In most cases, hackers target unsecured website accounts and passwords to get access. Once they access your accounts, they can manipulate your data – either destroy it, sell it, or hold it for ransom.

The best practice to avoid hacking is to keep your passwords secure, your messages encrypted, and your common sense at an all-time high.

Identity Theft

Some hackers target specific people so they can steal important data. If not protected, your team members may be unknowingly giving those hackers access.

In a practice known as “spoofing”, malicious actors disguise their communications to look similar to legitimate sources. For example, spoofers may take the form of your boss sending an email asking you to send personal information, such as a social security number or credit card details.

With this vital information, scammers can use a victim’s identity, causing not only financial damage but also emotional stress.

Having 24/7 network monitoring and an active email filter to block these fictitious emails can minimize spoofing attacks. Still, the best course of action is to train employees to recognize these false emails, usually denoted by their odd tone or incorrect spelling.

Malware

Malware is software that exists explicitly to harm or steal your information. In short, they’re computer programs developed for the sole purpose of corrupting and damaging other computer systems.

Malware is tricky to spot, as it often comes as an add-on to legitimate programs. But what’s worse than one infected computer?

Multiple infected computers.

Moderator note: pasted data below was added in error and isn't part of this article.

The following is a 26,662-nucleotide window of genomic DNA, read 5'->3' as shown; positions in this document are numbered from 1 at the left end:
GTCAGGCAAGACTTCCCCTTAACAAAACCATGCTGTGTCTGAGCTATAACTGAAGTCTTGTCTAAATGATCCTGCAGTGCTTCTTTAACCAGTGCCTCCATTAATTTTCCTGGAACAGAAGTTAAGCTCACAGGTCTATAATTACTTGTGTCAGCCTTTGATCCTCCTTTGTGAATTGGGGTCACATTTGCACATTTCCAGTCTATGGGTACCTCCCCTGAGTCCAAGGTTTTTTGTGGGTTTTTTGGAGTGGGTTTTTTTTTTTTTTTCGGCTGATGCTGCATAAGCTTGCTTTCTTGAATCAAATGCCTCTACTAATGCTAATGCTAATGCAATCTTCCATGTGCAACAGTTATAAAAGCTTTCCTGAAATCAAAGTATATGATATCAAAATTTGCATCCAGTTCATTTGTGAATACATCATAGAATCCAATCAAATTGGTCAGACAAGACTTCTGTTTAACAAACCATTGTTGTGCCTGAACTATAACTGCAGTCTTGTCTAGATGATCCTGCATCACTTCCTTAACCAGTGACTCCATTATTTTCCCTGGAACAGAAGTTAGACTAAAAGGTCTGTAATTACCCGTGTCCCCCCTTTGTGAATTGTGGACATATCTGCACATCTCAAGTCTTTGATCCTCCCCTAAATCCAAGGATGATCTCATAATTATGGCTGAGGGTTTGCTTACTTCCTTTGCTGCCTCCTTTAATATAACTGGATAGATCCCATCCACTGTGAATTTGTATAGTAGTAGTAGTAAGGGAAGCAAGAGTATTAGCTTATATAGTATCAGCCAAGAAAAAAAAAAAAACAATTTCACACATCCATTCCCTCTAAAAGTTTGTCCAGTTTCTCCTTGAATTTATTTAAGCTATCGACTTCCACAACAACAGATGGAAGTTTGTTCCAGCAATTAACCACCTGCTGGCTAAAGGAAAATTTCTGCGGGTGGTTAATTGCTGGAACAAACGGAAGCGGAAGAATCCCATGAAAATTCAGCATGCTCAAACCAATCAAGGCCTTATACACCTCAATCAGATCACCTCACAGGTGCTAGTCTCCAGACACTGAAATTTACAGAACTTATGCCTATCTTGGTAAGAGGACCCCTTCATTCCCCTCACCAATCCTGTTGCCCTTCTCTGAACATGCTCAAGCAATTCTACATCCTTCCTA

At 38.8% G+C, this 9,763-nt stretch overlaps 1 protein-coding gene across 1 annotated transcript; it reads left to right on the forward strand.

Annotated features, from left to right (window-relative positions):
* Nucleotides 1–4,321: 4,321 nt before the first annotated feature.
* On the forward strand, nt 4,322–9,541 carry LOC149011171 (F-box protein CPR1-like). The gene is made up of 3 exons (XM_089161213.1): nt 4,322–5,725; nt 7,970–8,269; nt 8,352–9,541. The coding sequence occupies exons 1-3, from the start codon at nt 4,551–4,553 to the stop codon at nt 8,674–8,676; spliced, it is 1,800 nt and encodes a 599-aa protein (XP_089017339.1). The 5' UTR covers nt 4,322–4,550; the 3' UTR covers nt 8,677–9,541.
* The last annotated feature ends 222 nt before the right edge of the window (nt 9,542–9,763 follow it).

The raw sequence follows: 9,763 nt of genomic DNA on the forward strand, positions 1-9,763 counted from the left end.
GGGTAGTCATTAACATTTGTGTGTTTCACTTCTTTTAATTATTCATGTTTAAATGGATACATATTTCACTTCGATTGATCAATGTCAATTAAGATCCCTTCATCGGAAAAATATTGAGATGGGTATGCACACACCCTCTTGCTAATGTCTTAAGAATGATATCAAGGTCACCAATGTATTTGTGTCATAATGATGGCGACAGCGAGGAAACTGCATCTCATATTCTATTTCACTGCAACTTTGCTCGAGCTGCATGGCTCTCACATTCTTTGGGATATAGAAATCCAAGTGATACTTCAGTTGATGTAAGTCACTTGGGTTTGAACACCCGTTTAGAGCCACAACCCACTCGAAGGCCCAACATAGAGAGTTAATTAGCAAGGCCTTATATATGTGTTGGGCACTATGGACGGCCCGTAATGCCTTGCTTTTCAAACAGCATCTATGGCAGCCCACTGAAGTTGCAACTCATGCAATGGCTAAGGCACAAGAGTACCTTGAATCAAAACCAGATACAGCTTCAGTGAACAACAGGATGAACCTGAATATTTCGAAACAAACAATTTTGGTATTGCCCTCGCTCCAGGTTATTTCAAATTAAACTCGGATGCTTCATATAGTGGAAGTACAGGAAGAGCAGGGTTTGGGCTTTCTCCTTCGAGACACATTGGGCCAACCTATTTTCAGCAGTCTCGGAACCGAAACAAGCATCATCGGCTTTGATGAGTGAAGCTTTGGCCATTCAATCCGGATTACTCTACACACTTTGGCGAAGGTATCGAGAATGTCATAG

Malware can spread throughout the network. To avoid it, you’ll need to use robust antivirus programs and training that helps employees understand how to avoid risky websites and fishy links.

The Evolving Threat Landscape

With more advanced technology comes more sophisticated cyberattacks. We’re now seeing the possibility of AI/Machine Learning (ML) software used by hackers. In order to safeguard against these more sophisticated attacks, you must use better technology to guard your critical assets.

As cyberthreats evolve, take a proactive stance and have dedicated cybersecurity resources at your disposal. Look for trusted, experienced personnel you can count on to manage every aspect of your cybersecurity. This way, you know for a fact that your organization is in good hands.

The Right Approach for the Right Outcome

Naturally, all of the above are huge challenges. With planning and a methodical approach to address these challenges, you put your organization in a much better position for success. It’s never too late to bolster your security measures, and there’s no better time than today to get started.

Founded in 2002, MDcentric Technologies partners with security-conscious small- to mid-sized organizations, including nonprofits, to provide Managed IT Services, Infrastructure as a Service, Cybersecurity, and Telephone Services. MDcentric understands their nonprofit customers’ balance between supporting their missions through effective IT infrastructure and managing their budgets responsibly, and works with them to design value-conscious solutions oriented to their specific IT needs.